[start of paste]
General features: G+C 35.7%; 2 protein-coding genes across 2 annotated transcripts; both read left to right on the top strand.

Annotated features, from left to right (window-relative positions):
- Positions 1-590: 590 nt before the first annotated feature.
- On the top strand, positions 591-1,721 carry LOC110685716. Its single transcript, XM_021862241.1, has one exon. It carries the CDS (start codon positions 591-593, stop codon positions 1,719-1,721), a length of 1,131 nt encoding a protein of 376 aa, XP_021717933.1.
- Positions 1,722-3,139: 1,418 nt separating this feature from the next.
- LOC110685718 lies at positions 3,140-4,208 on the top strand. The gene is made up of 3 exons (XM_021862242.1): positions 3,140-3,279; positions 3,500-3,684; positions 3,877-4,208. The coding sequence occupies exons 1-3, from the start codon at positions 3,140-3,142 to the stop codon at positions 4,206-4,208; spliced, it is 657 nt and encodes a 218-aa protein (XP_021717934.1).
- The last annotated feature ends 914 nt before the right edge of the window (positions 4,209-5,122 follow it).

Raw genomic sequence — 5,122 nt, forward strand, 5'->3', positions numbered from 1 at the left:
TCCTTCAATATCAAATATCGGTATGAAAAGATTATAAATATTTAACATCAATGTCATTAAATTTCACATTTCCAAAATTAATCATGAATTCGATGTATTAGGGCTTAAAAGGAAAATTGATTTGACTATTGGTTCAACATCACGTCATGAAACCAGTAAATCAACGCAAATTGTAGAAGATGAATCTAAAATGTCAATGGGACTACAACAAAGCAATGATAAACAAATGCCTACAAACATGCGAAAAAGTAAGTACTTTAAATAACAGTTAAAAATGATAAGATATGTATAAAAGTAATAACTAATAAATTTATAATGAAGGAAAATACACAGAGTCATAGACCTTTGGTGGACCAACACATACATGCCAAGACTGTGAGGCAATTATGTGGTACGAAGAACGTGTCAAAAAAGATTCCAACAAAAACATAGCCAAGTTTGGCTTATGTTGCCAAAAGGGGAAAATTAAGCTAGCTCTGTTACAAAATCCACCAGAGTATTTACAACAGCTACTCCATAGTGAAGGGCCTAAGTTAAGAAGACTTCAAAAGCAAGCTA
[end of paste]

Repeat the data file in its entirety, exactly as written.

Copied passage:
General features: G+C 35.7%; 2 protein-coding genes across 2 annotated transcripts; both read left to right on the top strand.

Annotated features, from left to right (window-relative positions):
- Positions 1-590: 590 nt before the first annotated feature.
- On the top strand, positions 591-1,721 carry LOC110685716. Its single transcript, XM_021862241.1, has one exon. It carries the CDS (start codon positions 591-593, stop codon positions 1,719-1,721), a length of 1,131 nt encoding a protein of 376 aa, XP_021717933.1.
- Positions 1,722-3,139: 1,418 nt separating this feature from the next.
- LOC110685718 lies at positions 3,140-4,208 on the top strand. The gene is made up of 3 exons (XM_021862242.1): positions 3,140-3,279; positions 3,500-3,684; positions 3,877-4,208. The coding sequence occupies exons 1-3, from the start codon at positions 3,140-3,142 to the stop codon at positions 4,206-4,208; spliced, it is 657 nt and encodes a 218-aa protein (XP_021717934.1).
- The last annotated feature ends 914 nt before the right edge of the window (positions 4,209-5,122 follow it).

Raw genomic sequence — 5,122 nt, forward strand, 5'->3', positions numbered from 1 at the left:
TCCTTCAATATCAAATATCGGTATGAAAAGATTATAAATATTTAACATCAATGTCATTAAATTTCACATTTCCAAAATTAATCATGAATTCGATGTATTAGGGCTTAAAAGGAAAATTGATTTGACTATTGGTTCAACATCACGTCATGAAACCAGTAAATCAACGCAAATTGTAGAAGATGAATCTAAAATGTCAATGGGACTACAACAAAGCAATGATAAACAAATGCCTACAAACATGCGAAAAAGTAAGTACTTTAAATAACAGTTAAAAATGATAAGATATGTATAAAAGTAATAACTAATAAATTTATAATGAAGGAAAATACACAGAGTCATAGACCTTTGGTGGACCAACACATACATGCCAAGACTGTGAGGCAATTATGTGGTACGAAGAACGTGTCAAAAAAGATTCCAACAAAAACATAGCCAAGTTTGGCTTATGTTGCCAAAAGGGGAAAATTAAGCTAGCTCTGTTACAAAATCCACCAGAGTATTTACAACAGCTACTCCATAGTGAAGGGCCTAAGTTAAGAAGACTTCAAAAGCAAGCTA